A small population of orcas in the Pacific Northwest has been harassing and killing young porpoises for decades. The odd behavior is not hunting—these orcas just eat fish—and as a result, it has long perplexed scientists.
Now, after analyzing 78 recorded interactions between 1962 and 2020, a team of researchers has come up with three plausible explanations for the bullying-like activity: social play, hunting practice or “mismothering” behavior, in which the orca tries to care for the other animal. The scientists published their findings last week in the journal Marine Mammal Science.
Southern Resident killer whales (Orcinus orca) are an endangered population of orcas in the North Pacific, made up of only about 75 individuals in three separate pods. The animals primarily prey on Chinook salmon, which have also been declining in number because of overfishing, habitat loss and dams that impede their migrations. Though they can sometimes grow larger, these salmon typically reach about 3 feet and 30 pounds—roughly the same size as the orcas’ porpoise targets.
“I am frequently asked, why don’t the Southern Residents just eat seals or porpoises instead?” Deborah Giles, a Southern Resident killer whale expert at the nonprofit Wild Orca and co-author of the paper, says in a statement. “It’s because fish-eating killer whales have a completely different ecology and culture from orcas that eat marine mammals—even though the two populations live in the same waters. So, we must conclude that their interactions with porpoises serve a different purpose, but this purpose has only been speculation until now.”
Orcas are cognitively complex animals that engage in playful activities to bond with one another. Individuals in the Pacific Northwest have been known to play with buoys and crab traps, while a group of Iberian orcas has been ramming into boats in what some have called playful behavior (though researchers aren’t entirely sure of the animals’ motivation).
The authors hypothesize in the new study that harassing porpoises may be another way the orcas entertain themselves, especially because they don’t seem to have an intended outcome in mind—the orcas continue engaging with porpoises even after they’ve killed them.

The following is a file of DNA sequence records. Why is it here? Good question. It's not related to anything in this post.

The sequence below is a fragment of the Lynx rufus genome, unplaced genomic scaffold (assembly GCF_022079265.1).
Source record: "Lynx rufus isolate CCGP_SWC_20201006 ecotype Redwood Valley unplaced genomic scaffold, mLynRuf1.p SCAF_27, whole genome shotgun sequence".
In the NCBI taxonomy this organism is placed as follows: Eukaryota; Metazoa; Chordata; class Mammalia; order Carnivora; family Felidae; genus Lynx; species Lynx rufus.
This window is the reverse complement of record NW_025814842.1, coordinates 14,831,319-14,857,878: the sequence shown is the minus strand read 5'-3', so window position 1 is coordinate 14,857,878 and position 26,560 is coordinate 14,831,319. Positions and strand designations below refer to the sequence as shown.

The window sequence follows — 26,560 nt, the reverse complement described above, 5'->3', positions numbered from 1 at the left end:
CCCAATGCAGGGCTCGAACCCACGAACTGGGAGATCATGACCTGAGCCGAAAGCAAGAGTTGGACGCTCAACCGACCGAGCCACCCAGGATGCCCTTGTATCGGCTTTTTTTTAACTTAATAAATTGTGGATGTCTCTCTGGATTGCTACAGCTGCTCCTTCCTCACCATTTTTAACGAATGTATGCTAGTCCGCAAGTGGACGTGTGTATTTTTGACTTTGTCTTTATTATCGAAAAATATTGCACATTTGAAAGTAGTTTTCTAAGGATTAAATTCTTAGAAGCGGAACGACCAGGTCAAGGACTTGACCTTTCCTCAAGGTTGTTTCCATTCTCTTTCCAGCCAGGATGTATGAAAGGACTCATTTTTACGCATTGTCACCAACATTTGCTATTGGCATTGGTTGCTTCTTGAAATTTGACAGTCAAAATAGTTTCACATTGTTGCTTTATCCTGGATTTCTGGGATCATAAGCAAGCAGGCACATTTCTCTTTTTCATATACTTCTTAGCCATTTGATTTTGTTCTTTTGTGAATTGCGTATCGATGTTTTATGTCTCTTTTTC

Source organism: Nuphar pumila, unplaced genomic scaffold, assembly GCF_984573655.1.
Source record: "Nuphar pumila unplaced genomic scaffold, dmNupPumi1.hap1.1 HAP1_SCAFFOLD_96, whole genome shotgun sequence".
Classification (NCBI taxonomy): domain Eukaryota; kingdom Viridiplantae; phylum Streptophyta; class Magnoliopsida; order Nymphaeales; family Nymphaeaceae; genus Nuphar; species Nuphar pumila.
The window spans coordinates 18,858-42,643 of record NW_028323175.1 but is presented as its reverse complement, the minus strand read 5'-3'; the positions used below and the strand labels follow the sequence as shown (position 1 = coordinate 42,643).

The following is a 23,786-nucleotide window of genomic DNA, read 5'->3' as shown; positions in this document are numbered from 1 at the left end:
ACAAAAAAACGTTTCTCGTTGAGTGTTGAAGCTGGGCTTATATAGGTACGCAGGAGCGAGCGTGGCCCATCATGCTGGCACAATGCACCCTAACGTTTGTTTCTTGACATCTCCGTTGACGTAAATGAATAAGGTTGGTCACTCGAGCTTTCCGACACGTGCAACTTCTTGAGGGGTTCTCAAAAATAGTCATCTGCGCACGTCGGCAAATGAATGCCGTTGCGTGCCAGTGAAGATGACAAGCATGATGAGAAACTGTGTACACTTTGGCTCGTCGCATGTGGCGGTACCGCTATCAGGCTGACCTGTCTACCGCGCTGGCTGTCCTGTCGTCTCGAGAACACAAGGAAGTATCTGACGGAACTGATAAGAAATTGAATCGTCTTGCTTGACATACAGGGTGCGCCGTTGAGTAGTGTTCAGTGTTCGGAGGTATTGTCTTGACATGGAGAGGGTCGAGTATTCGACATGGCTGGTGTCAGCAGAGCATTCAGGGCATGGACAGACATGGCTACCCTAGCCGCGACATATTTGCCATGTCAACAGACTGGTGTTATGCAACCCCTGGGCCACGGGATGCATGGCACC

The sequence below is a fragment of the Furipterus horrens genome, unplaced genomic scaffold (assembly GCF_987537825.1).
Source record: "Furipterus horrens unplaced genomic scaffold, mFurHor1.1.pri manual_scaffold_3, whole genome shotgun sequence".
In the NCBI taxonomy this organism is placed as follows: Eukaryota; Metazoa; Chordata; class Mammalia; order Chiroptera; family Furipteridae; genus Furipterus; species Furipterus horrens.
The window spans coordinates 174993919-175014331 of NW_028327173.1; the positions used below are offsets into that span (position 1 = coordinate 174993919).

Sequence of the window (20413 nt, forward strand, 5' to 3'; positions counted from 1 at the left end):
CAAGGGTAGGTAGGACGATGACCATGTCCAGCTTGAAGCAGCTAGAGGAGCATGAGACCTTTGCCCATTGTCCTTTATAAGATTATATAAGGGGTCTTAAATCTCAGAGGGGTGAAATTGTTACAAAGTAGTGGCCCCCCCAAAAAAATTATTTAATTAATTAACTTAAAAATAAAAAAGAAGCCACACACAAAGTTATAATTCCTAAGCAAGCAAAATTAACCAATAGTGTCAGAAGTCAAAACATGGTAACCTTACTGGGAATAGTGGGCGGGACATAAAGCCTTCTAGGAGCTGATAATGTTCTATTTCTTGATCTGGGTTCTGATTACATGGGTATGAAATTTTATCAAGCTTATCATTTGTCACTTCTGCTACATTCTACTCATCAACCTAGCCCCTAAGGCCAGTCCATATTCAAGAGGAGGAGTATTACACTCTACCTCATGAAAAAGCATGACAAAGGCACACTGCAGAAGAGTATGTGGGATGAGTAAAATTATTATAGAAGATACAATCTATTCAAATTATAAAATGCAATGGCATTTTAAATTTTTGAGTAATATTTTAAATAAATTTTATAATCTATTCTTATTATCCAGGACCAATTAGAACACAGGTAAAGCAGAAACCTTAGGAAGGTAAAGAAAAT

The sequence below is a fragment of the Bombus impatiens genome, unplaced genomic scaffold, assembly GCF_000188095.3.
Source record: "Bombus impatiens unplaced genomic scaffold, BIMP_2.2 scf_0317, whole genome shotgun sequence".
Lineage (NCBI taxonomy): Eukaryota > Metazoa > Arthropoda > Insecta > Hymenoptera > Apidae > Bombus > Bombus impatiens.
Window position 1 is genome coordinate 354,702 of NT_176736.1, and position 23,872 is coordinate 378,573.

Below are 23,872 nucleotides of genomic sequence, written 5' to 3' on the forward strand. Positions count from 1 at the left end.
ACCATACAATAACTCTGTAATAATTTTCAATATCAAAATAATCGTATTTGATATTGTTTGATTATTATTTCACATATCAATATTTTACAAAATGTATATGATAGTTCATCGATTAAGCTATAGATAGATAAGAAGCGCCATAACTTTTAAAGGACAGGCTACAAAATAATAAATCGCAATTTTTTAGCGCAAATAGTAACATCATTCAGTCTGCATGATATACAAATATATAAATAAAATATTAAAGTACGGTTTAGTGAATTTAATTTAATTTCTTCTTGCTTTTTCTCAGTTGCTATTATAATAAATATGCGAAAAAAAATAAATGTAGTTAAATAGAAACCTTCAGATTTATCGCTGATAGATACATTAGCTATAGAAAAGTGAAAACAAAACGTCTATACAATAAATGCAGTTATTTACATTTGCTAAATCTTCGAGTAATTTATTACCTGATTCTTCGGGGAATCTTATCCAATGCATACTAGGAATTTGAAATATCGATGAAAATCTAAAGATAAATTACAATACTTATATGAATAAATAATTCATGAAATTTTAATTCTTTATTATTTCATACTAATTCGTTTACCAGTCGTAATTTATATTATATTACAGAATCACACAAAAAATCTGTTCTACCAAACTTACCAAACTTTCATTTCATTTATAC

The team’s second hypothesis, hunting practice, is closely tied to play. Often, killer whales will catch and manipulate their food before eating it, which may allow young members to learn and practice hunting skills. Mammal-eating Bigg’s killer whales, for example, sometimes kill surplus amounts of harbor seals, which might allow calves to learn to hunt, per the study.
“We’ve heard of orcas who show their young how to get food in different ways. And sometimes they show them how to do it, and then they don’t actually eat the animal,” Lori Marino, a neuroscientist who studies cetacean intelligence and was not involved in the study, tells Insider’s Grace Eliza Goodwin and Maiya Focht.
The most experienced hunters—the post-reproductive female orcas—were the least involved in harassing porpoises, per the study. Instead, it was mostly juveniles, calves and adults that might have been teaching the behavior.
However, play and practice for hunting can sometimes be indistinguishable, so harassing porpoises may serve both purposes for the Southern Resident killer whales, the authors write.
The researchers’ last explanation is mismothering behavior—or mis-attempts at caring for porpoises they may view as weak or ill. Such empathetic behavior has been documented in killer whales before, such as in one case where a Southern Resident mother carried her dead calf for 17 days.
“Mismothering behavior—also known as ‘displaced epimeletic behavior’ to scientists—might be due to their limited opportunities to care for young,” Giles says in the statement. “Our research has shown that due to malnutrition, nearly 70 percent of Southern Resident killer whale pregnancies have resulted in miscarriages or calves that died right away after birth.”
The authors say in the statement that researchers may never fully know why orcas are bullying porpoises, but the action does highlight the importance of preserving their Chinook salmon prey.
“Porpoise-harassing behavior has been passed on through generations and across social groupings. It’s an amazing example of killer whale culture,” co-author Sarah Teman, a biologist at the University of California Davis School of Veterinary Medicine, says in the statement. “Still, we don’t expect the Southern Resident killer whales to start eating porpoises. The culture of eating salmon is deeply ingrained in Southern Resident society. These whales need healthy salmon populations to survive.”